This Ravens defense, who has always been known for its dominance, is ranked first in points allowed (12.8), first in yards allowed (270.8), second in passing yards allowed (188.0) and third in rushing yards allowed (82.8) heading into Week 7. In addition, they have yet to surrender a second half touchdown all season. Trusting of the talent this roster holds, the respect "Wink" has for his players is equally reciprocated. 

"It was really emotional when they told us we had 11 sacks," linebacker Patrick Onwuasor said postgame. "We just went out there and we were like, ‘We have to get Coach Wink . We have to put the Gatorade on him.’ So, we tried to turn him around so he couldn’t see it coming, and we had to get him real good."

Martindale will now face the No. 1 scoring offense in the New Orleans Saints on Sunday. 

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Baltimore Ravens Week 6 awards after shutout win over Titans

Baltimore Ravens Week 6 awards after shutout win over Titans

The Baltimore Ravens went into the Tennessee Titans' home and completely robbed them in a 21-0 shutout win.

Here are the players and plays that stood out from the afternoon.

PLAYER(S) OF THE GAME: Ravens Defense

The Ravens defense had a historic afternoon recording a franchise-record 11 sacks. Yup, you read that right. 11 sacks.

Za'Darius Smith led the way with three, followed by Patrick Onwuasor with two and Matthew Judon, Terrell Suggs, Tony Jefferson, Kenny Young, Anthony Levine Sr. and Chris Wormley with one apiece. The 11 sacks tied for the second most by a team in league history and the most in a game since 2012.  It was so historic, the Ravens changed their Twitter name to included 11 S's. 

But that wasn't the only impressive part of the Ravens' afternoon. Marcus Mariota was limited to 10 completions and the defense allowed just 51 passing yards  —  the fewest in franchise history  — and 55 rushing yards. The Titans finished the afternoon 1-for-10 on third down as well.

With the shutout, the Ravens defense cemented its place as one of the NFL's most elite units in 2018. A win that must have been extra sweet after a 12-9 overtime loss to the Browns the week prior and with former defensive coordinator Dean Pees staring back from the opposite sideline. The Ravens remain the only NFL team to not allow a second-half touchdown this season.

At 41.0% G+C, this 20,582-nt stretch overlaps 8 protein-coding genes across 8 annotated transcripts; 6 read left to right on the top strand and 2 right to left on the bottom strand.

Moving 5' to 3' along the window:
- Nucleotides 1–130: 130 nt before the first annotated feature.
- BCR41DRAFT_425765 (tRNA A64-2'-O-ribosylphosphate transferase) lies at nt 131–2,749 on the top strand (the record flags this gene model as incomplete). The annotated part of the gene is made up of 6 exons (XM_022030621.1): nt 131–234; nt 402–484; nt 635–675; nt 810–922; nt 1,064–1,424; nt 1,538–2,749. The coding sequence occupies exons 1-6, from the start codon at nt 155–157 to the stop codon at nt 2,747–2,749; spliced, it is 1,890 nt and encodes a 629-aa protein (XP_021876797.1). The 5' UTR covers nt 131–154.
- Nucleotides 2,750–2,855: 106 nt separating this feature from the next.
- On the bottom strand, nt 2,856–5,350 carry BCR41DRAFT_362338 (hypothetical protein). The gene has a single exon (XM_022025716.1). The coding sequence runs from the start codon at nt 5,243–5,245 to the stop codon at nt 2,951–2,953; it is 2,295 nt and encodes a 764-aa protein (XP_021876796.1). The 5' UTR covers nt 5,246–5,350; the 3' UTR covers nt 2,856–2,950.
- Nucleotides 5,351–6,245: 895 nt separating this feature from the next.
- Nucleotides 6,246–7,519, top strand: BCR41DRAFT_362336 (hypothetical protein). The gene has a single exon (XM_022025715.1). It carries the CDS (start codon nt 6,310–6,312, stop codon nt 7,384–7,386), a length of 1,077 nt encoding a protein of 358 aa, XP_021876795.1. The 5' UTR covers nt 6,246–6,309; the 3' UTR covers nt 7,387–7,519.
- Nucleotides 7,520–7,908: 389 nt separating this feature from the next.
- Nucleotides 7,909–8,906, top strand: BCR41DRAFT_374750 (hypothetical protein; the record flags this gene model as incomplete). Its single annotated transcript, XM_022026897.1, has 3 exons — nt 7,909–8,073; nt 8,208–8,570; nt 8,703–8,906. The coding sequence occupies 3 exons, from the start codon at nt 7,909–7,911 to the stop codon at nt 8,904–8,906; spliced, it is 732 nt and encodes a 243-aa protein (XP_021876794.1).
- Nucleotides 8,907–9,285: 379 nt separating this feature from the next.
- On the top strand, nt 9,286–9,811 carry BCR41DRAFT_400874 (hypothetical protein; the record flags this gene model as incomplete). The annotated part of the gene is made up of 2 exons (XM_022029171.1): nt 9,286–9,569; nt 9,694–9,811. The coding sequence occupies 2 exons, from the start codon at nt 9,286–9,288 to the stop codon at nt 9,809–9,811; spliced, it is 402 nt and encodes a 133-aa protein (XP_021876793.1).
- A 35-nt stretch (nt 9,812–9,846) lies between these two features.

COMEBACK PLAYER OF THE GAME: Michael Crabtree

After dropping what would have been the game-winning touchdown Week 5 against the Browns, Michael Crabtree said his priority this week was to get back into the lab and correct his mistakes. Out the gate, the veteran receiver stayed true to his word finishing the Ravens' first drive catching three passes for 52 yards and one touchdown. Earlier in the week, Joe Flacco had faith his receiver would get over the hump of six drops in five games and was willing to stand by him until it happened.

"Besides just trying to give him the confidence that, you know, I'm still going his way when he calls for it and I still believe that it's going to be the difference...it's something that he'll definitely get over," Flacco said.

The patience worked as Crabtree finished the day with six receptions for 93 yards and one touchdown leading all Ravens receivers.

But more importantly, the relationship between Crabtree and Flacco continues to grow.

"That’s trust. That’s what you need in football, you know," Crabtree said postgame. "Quarterback, receiver relationship. It’s only going to get better. It’s all about how much time you put in, how much work you put in. I’m new; this is my first year here so I got to do what I got to do."

STAT OF THE GAME: Flacco makes his way into the history books

With 25 completions Sunday against the Titans, Flacco became the third different quarterback in NFL history to complete 25 or more passes in nine consecutive games, per the NFL's communication department. Drew Brees sits atop the list with 11 and 10 consecutive games followed by Peyton Manning with nine. Flacco finished the 21-0 win 25-for-37 with 238 yards, one touchdown and one interception.